The Path to Functioning and Development: Why Do So Many Women With ASD Get Diagnosed So Late in Life?

January 28, 2020

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The autism spectrum is still not completely understood by doctors. There is still a debate over the causes and the best course of treatment. For many women, the diagnosis comes later in life, after they’ve spent their youth adjusting to social norms as best as they can.

Even as adults, people with autism can find it difficult to meet the expectations of adulthood. Job training for autistic adults can help achieve the goal of self-sufficiency.

Despite the prevalence of autism, there is still a significant amount of discrepancy of girls with autism being overlooked. Why does this happen?

Far More Boys Are Diagnosed with Autism Than Girls

Studies into the predominance of autism suggest that boys are diagnosed at a ratio of 3:1 compared to young girls diagnosed. That indicates that three boys are diagnosed for every one girl. This discrepancy in childhood leads to more women diagnosed as adults.

As a result, girls have shut out of early prevention and treatment options their male counterparts have access to. But still, the girls persist, despite their disadvantages in receiving a diagnosis and the help that comes with it.

Symptoms Present Differently in Girls

Certain symptoms are widely understood to indicate the possibility of autism. Two of the most common are a lack of eye contact and repetitive behaviors. However, repetitive and fixated behaviors are less likely to occur in girls with autism. That is one of the reasons for the great divide in the diagnosis numbers.

In addition, it is possible that boys simply are more genetically disposed to having autism than girls are. Researchers still don’t understand much about why anyone gets autism – male or female. However, initial research focused solely on males, which may have left females with autism out of the equation.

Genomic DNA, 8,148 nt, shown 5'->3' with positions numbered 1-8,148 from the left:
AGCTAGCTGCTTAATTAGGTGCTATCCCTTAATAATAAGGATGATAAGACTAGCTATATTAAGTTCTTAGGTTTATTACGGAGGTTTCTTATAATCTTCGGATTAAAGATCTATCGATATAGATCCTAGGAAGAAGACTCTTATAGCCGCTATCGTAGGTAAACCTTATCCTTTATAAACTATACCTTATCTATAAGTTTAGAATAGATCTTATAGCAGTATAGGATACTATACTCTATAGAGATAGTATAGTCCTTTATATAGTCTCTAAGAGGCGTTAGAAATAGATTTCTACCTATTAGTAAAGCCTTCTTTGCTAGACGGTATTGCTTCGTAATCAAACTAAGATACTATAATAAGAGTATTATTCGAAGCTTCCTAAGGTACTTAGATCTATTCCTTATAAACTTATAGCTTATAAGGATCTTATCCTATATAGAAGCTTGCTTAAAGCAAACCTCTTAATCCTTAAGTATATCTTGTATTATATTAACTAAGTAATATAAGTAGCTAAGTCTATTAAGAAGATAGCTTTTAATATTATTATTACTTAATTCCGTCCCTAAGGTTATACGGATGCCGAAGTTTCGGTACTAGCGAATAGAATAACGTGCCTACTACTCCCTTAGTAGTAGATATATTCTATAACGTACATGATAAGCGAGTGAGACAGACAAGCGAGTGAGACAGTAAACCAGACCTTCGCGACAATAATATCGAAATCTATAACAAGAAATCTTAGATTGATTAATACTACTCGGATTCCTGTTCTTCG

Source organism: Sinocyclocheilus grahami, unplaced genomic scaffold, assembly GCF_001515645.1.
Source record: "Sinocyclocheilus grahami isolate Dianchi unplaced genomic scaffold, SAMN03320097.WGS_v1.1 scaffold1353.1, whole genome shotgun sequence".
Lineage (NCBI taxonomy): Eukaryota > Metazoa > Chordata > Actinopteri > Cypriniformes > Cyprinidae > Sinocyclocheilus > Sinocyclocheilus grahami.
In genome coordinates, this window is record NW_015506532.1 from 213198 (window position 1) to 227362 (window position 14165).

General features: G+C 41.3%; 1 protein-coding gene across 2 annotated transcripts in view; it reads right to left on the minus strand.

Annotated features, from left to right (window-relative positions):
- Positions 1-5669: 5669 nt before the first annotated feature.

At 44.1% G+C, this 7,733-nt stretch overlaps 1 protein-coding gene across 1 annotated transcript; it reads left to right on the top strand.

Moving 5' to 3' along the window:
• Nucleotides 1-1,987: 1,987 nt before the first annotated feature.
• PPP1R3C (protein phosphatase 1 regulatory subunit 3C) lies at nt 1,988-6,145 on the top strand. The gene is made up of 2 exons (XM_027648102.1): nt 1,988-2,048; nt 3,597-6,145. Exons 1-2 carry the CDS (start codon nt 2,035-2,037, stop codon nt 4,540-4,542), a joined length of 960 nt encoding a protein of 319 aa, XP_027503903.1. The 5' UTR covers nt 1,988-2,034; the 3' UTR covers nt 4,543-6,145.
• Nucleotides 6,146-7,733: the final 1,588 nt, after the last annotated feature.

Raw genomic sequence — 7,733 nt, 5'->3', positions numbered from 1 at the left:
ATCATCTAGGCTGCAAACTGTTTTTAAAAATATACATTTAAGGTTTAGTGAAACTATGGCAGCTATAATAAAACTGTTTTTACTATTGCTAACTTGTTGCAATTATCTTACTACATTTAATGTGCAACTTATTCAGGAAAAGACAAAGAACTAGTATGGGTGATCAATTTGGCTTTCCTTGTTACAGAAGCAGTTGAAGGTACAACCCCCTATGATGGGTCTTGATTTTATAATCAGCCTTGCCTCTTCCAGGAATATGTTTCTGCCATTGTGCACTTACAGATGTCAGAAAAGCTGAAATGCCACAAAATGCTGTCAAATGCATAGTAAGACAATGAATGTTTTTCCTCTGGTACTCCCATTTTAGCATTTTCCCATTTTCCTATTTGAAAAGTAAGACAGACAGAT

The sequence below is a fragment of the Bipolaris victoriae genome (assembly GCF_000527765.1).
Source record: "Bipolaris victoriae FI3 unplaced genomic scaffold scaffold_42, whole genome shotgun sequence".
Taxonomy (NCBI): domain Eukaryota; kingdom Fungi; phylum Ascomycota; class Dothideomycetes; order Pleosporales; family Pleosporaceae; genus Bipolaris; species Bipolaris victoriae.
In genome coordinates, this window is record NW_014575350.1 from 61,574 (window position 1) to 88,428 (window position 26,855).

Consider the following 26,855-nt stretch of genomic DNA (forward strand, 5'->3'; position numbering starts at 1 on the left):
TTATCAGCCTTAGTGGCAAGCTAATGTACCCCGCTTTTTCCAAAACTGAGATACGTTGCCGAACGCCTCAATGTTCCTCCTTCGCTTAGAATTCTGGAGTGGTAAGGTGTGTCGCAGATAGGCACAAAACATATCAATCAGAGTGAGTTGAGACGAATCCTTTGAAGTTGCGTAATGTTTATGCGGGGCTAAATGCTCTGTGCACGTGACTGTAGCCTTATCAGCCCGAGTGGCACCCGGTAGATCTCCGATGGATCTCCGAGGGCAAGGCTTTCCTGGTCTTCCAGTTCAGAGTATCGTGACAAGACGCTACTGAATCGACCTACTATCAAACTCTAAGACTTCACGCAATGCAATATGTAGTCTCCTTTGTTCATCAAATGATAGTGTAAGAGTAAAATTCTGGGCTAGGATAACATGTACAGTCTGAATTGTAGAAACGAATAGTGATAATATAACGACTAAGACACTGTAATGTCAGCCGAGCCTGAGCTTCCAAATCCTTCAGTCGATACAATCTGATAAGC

‘Camouflaging’ Symptoms

Studies indicate that it is easier for girls to mask their symptoms than it is for boys. Girls are able to assimilate into society by finding ways to work around their symptoms. For example, if they find eye contact difficult, they can simulate eye contact by looking in the general direction of the person’s face.

In some cases, girls have no choice but to mask their symptoms after having a doctor refuse an autism diagnosis. Even doctors aren’t immune to falling into the misconception that autism affects only males.

An Autism Diagnosis Often a Relief, Even Late

Whatever the reason behind a late diagnosis, many women are flooded with relief at the validation a diagnosis offers. There is hope on the horizon that more girls will be correctly diagnosed in a timely manner going forward.

However, many women diagnosed later in life believe that late diagnosis is better than no diagnosis at all.

Just twenty-five years ago, the discrepancy between girls and boys being diagnosed was twice as high. In 1995, the ratio was 8:1.  More autism diagnoses may not sound like a good thing, but it is if it means more girls are given access to treatments at an earlier age.

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